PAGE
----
The Washington Post

Barnes & Noble closing in Union Station at end of year

This post has been updated to reflect that the former book store on 14th Street was a Borders, not a Barnes & Noble.

Barnes & Noble plans to close its doors in Union Station Dec. 31, joining the list of other Washington-area book stores that have closed amid a rocky economy and sliding book sales.

The store, on the main floor near the station’s entrance above the Metro entrance, enjoys a visible spot for passengers and shoppers coming through the station.

But the space is being prepared for redevelopment, according to spokeswoman Mary Ellen Keating, and though the chain considered relocating to other space in the station, it opted to close instead.

“The current store location is being redeveloped and we were offered another location within Union Station,” she said in an e-mail. “However the alternate location did not make sense.”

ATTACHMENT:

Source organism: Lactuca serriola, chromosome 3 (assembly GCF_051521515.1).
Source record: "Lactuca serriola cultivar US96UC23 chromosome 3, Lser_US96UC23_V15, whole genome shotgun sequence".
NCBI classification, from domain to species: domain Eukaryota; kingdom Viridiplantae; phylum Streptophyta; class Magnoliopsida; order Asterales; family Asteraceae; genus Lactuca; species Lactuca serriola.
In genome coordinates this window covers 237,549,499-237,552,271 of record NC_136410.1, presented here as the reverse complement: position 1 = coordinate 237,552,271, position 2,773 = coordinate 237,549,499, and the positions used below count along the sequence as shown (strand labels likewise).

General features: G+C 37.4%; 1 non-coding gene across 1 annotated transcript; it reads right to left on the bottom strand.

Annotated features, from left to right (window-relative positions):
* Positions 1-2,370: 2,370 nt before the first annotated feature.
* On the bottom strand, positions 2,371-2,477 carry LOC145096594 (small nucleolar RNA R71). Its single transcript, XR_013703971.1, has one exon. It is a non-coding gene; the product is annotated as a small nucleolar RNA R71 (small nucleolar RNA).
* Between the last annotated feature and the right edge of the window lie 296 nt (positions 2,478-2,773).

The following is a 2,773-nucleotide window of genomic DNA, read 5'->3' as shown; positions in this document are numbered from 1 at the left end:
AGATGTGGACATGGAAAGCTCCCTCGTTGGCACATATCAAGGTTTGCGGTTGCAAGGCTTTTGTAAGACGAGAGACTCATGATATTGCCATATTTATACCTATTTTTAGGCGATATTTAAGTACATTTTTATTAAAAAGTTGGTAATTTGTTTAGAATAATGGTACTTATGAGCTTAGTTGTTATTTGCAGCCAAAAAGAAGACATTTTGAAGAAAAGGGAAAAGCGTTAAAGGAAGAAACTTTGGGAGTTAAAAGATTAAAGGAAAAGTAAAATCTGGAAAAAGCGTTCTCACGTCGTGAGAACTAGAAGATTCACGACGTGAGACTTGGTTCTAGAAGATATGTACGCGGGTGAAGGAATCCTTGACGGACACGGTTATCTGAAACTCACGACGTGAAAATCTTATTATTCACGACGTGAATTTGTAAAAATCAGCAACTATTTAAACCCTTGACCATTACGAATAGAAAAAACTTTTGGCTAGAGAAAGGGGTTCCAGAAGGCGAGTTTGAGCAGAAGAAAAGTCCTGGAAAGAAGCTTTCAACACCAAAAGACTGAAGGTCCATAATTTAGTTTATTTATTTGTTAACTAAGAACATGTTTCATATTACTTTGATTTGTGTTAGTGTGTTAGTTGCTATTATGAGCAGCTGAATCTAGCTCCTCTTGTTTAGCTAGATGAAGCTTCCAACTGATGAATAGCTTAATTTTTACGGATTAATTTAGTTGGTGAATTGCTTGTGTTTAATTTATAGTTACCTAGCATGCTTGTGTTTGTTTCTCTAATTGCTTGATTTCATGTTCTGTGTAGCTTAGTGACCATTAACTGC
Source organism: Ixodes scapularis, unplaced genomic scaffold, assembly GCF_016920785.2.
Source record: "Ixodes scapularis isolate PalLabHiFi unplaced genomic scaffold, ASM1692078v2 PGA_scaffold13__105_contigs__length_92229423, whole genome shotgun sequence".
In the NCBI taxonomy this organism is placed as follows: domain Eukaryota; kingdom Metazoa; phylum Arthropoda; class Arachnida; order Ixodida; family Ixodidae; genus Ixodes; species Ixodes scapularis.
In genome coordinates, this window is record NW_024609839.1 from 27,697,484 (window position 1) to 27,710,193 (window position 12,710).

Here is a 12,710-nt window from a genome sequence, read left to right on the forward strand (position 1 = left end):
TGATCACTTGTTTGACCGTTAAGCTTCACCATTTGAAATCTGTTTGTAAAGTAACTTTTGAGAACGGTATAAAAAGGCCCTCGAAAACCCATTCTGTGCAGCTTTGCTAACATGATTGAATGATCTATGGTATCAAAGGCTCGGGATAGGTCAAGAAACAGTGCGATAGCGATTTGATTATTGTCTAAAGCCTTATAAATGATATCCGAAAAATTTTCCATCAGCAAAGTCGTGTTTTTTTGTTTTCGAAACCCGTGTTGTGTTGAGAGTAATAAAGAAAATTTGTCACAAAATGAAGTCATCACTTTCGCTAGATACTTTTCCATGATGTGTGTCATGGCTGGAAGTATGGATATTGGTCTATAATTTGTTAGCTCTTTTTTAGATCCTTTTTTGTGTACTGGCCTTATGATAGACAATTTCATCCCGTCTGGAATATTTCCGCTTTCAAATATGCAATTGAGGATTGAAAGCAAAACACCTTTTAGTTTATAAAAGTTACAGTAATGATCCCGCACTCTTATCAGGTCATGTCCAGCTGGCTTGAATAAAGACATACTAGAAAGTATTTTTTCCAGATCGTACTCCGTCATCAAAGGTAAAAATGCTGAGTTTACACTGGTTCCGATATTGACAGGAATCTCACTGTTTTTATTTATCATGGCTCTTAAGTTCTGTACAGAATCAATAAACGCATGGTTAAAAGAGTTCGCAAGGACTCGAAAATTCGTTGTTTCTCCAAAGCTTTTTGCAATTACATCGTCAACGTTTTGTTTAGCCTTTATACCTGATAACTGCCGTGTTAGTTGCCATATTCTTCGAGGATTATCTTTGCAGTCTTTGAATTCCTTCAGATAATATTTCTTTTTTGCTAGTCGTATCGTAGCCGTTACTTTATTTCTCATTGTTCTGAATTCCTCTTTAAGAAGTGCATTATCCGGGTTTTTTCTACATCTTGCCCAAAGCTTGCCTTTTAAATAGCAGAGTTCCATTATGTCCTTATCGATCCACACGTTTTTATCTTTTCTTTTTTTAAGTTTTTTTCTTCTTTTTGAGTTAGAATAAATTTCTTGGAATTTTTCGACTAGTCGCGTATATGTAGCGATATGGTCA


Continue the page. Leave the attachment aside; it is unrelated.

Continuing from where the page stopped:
Barnes & Noble recently closed another store, on M Street in Georgetown. Beverley Swaim-Staley, head of the Union Station Redevelopment Corp., said she was aware that the closure was coming, but didn’t know what would happen with the space. “I know they are closing. I haven’t been given a final date,” she said.

Other book store locations did not remain empty for long. The two-story Borders store on 14th Street became the Hamilton, a restaurant and music venue by Clyde’s Group, after receiving a subsidy from the D.C. government. Nike opened a store in the former Georgetown Barnes & Noble last week.

The chain’s long competitor, Borders, has also shuttered stores, announcing in 2011 that it would close eight in the region, including at White Flint Mall and at 18th and L Streets downtown.

The closure will leave a major vacancy for Ashkenazy Acquisition, the New York City developer that leases space in the station through an agreement with the redevelopment corporation. Ashkenazy has not yet replaced the station’s movie theater, which remains vacant space in the station’s basement.

The blog Prince of Petworth reported the news earlier Wednesday.

Follow Jonathan O’Connell on Twitter: @oconnellpostbiz

Jonathan O'Connell has covered land use and development in the Washington area for more than five years.



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